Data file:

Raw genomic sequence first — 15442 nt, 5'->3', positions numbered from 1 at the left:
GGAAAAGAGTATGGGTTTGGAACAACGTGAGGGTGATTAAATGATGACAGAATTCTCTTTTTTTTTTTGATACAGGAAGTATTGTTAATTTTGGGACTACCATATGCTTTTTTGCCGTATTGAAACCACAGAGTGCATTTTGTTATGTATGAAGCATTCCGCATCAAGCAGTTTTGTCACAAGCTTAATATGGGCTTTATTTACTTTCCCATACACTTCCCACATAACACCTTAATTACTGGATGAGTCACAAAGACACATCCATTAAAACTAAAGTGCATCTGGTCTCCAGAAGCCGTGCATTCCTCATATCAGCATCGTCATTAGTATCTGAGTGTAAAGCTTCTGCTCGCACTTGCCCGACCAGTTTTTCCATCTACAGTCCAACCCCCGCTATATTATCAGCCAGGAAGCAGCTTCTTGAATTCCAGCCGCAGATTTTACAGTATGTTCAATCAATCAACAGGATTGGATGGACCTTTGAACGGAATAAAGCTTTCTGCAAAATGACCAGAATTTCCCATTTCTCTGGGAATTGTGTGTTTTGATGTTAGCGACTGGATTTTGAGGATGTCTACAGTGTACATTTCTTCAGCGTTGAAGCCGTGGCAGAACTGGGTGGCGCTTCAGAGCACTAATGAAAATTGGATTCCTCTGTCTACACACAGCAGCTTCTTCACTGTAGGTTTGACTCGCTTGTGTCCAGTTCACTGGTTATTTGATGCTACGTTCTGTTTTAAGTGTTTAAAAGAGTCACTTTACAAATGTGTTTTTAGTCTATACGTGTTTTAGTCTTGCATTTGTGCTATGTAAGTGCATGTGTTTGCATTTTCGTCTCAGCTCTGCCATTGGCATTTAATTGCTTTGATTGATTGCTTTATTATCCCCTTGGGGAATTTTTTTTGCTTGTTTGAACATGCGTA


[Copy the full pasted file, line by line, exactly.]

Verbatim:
Raw genomic sequence first — 15442 nt, 5'->3', positions numbered from 1 at the left:
GGAAAAGAGTATGGGTTTGGAACAACGTGAGGGTGATTAAATGATGACAGAATTCTCTTTTTTTTTTTGATACAGGAAGTATTGTTAATTTTGGGACTACCATATGCTTTTTTGCCGTATTGAAACCACAGAGTGCATTTTGTTATGTATGAAGCATTCCGCATCAAGCAGTTTTGTCACAAGCTTAATATGGGCTTTATTTACTTTCCCATACACTTCCCACATAACACCTTAATTACTGGATGAGTCACAAAGACACATCCATTAAAACTAAAGTGCATCTGGTCTCCAGAAGCCGTGCATTCCTCATATCAGCATCGTCATTAGTATCTGAGTGTAAAGCTTCTGCTCGCACTTGCCCGACCAGTTTTTCCATCTACAGTCCAACCCCCGCTATATTATCAGCCAGGAAGCAGCTTCTTGAATTCCAGCCGCAGATTTTACAGTATGTTCAATCAATCAACAGGATTGGATGGACCTTTGAACGGAATAAAGCTTTCTGCAAAATGACCAGAATTTCCCATTTCTCTGGGAATTGTGTGTTTTGATGTTAGCGACTGGATTTTGAGGATGTCTACAGTGTACATTTCTTCAGCGTTGAAGCCGTGGCAGAACTGGGTGGCGCTTCAGAGCACTAATGAAAATTGGATTCCTCTGTCTACACACAGCAGCTTCTTCACTGTAGGTTTGACTCGCTTGTGTCCAGTTCACTGGTTATTTGATGCTACGTTCTGTTTTAAGTGTTTAAAAGAGTCACTTTACAAATGTGTTTTTAGTCTATACGTGTTTTAGTCTTGCATTTGTGCTATGTAAGTGCATGTGTTTGCATTTTCGTCTCAGCTCTGCCATTGGCATTTAATTGCTTTGATTGATTGCTTTATTATCCCCTTGGGGAATTTTTTTTGCTTGTTTGAACATGCGTA